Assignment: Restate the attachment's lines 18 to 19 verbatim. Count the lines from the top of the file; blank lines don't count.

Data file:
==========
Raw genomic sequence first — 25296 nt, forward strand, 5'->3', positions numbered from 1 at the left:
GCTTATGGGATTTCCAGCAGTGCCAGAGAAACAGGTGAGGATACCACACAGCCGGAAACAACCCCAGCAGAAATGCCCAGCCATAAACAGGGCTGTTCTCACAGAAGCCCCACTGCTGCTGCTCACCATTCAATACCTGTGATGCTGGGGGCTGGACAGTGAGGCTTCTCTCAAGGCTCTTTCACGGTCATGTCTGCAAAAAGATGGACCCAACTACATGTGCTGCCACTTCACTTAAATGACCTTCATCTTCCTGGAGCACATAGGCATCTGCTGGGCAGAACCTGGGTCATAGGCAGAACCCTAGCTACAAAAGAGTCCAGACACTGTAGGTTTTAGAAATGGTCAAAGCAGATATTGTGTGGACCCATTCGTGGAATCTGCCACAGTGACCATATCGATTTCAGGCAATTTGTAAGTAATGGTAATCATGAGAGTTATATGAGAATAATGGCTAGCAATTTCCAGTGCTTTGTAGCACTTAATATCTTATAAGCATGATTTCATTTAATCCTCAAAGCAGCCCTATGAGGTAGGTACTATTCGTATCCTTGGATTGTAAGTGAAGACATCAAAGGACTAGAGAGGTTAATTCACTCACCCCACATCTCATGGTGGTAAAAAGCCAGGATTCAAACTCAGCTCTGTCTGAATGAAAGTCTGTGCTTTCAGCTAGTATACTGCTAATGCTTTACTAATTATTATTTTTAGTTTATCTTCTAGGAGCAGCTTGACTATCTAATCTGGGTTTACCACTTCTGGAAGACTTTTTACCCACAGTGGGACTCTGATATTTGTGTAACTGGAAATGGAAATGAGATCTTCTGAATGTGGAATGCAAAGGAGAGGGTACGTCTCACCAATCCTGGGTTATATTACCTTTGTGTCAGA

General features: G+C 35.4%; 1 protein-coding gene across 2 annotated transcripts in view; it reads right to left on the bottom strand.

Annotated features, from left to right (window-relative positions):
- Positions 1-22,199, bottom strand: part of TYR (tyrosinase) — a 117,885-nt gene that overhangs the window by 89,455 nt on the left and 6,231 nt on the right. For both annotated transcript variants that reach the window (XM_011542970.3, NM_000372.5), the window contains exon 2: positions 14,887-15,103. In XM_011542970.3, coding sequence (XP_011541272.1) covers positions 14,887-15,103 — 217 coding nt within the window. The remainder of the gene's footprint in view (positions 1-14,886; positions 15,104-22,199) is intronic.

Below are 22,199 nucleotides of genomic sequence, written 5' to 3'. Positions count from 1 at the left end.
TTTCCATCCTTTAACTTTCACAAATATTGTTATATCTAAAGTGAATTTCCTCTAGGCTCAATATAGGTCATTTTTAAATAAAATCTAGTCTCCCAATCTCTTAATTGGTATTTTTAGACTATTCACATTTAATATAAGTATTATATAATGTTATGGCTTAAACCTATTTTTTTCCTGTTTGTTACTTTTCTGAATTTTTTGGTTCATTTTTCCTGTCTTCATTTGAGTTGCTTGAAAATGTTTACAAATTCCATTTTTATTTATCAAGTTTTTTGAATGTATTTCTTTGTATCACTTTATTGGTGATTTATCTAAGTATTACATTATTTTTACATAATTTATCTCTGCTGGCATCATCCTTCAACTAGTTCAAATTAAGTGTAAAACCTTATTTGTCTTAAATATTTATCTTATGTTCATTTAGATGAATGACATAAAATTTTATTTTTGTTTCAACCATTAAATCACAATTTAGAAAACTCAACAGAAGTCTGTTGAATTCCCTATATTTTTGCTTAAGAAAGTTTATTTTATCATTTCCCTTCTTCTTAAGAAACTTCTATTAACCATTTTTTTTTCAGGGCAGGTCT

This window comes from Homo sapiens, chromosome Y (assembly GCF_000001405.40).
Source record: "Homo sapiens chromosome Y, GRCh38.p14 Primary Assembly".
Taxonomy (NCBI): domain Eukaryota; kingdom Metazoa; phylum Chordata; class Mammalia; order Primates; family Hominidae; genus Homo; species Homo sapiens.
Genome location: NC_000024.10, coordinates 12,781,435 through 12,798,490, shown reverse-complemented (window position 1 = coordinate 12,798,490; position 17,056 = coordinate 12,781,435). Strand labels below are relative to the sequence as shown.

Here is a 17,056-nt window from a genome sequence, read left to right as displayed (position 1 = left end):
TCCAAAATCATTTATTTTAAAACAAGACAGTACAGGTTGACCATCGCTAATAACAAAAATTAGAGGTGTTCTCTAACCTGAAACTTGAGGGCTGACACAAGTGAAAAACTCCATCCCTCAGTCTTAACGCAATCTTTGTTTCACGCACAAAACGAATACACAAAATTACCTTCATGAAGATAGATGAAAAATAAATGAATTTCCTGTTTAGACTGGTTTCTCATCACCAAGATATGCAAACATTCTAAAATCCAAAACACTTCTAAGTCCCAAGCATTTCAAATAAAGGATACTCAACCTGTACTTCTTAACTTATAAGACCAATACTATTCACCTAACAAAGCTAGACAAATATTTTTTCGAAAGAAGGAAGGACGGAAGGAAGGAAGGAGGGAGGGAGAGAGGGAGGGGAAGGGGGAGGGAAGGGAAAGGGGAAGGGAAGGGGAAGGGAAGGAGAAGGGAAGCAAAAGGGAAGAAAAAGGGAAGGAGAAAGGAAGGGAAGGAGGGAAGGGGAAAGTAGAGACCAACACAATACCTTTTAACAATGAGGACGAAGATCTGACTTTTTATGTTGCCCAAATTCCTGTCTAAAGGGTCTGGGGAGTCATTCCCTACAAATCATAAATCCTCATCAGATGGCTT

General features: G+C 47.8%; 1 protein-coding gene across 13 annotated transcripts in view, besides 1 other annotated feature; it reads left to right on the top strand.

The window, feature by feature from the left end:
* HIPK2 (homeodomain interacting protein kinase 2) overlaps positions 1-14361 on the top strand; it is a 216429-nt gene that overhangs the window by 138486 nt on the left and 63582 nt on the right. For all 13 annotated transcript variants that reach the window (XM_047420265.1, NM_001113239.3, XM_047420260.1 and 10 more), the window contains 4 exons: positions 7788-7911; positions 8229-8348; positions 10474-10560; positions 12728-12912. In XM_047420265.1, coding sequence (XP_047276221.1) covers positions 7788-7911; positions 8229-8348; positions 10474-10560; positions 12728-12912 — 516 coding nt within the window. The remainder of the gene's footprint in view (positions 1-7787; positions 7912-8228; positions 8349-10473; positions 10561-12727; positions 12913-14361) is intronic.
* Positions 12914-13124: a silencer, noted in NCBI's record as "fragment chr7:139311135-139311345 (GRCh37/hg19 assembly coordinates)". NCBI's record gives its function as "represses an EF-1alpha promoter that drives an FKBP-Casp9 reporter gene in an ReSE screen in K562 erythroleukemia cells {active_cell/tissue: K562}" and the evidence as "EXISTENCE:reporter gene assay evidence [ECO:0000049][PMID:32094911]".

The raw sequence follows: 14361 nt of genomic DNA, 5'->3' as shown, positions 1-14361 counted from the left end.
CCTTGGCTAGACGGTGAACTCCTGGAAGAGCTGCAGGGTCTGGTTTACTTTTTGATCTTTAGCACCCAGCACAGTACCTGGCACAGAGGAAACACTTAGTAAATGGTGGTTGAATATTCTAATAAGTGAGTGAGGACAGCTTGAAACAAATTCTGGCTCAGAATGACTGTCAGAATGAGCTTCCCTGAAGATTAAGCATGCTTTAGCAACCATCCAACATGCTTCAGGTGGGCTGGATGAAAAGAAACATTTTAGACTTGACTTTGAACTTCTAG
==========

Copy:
The raw sequence follows: 14361 nt of genomic DNA, 5'->3' as shown, positions 1-14361 counted from the left end.
CCTTGGCTAGACGGTGAACTCCTGGAAGAGCTGCAGGGTCTGGTTTACTTTTTGATCTTTAGCACCCAGCACAGTACCTGGCACAGAGGAAACACTTAGTAAATGGTGGTTGAATATTCTAATAAGTGAGTGAGGACAGCTTGAAACAAATTCTGGCTCAGAATGACTGTCAGAATGAGCTTCCCTGAAGATTAAGCATGCTTTAGCAACCATCCAACATGCTTCAGGTGGGCTGGATGAAAAGAAACATTTTAGACTTGACTTTGAACTTCTAG